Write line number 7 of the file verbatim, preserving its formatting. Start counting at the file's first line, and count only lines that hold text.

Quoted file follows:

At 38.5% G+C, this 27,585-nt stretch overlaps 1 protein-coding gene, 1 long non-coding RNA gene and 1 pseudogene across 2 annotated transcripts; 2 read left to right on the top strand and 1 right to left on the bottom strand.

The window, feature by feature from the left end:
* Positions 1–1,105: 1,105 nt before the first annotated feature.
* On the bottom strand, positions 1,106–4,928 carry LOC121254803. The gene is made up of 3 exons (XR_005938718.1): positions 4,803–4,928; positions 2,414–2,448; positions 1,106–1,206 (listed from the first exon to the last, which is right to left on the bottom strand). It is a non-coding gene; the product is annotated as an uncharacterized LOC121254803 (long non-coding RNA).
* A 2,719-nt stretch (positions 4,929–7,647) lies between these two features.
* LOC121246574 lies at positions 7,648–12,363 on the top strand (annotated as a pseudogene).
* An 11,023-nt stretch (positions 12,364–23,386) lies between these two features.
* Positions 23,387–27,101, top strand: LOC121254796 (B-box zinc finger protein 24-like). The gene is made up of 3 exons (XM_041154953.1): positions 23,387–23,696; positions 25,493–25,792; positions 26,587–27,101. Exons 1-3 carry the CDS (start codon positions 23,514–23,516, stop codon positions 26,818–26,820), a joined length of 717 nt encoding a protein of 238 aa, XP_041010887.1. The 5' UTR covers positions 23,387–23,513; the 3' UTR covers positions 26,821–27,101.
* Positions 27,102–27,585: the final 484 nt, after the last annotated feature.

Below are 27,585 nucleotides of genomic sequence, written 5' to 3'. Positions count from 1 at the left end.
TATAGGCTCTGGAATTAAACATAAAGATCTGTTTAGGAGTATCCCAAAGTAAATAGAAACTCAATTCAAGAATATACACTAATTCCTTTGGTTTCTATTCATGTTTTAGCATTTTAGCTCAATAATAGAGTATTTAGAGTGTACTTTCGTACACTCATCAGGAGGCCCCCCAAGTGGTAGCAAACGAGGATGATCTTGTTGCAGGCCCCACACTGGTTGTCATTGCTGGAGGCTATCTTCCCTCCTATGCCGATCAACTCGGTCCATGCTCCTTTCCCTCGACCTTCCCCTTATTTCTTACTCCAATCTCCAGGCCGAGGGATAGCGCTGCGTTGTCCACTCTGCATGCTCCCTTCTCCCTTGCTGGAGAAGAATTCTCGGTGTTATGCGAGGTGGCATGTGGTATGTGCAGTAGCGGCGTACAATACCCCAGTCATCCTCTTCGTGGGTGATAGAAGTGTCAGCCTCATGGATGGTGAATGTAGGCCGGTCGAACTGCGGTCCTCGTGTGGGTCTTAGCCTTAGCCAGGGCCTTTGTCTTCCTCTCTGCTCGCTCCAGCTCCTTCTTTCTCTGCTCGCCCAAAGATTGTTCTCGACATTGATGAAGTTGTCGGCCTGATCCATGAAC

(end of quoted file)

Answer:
* An 11,023-nt stretch (positions 12,364–23,386) lies between these two features.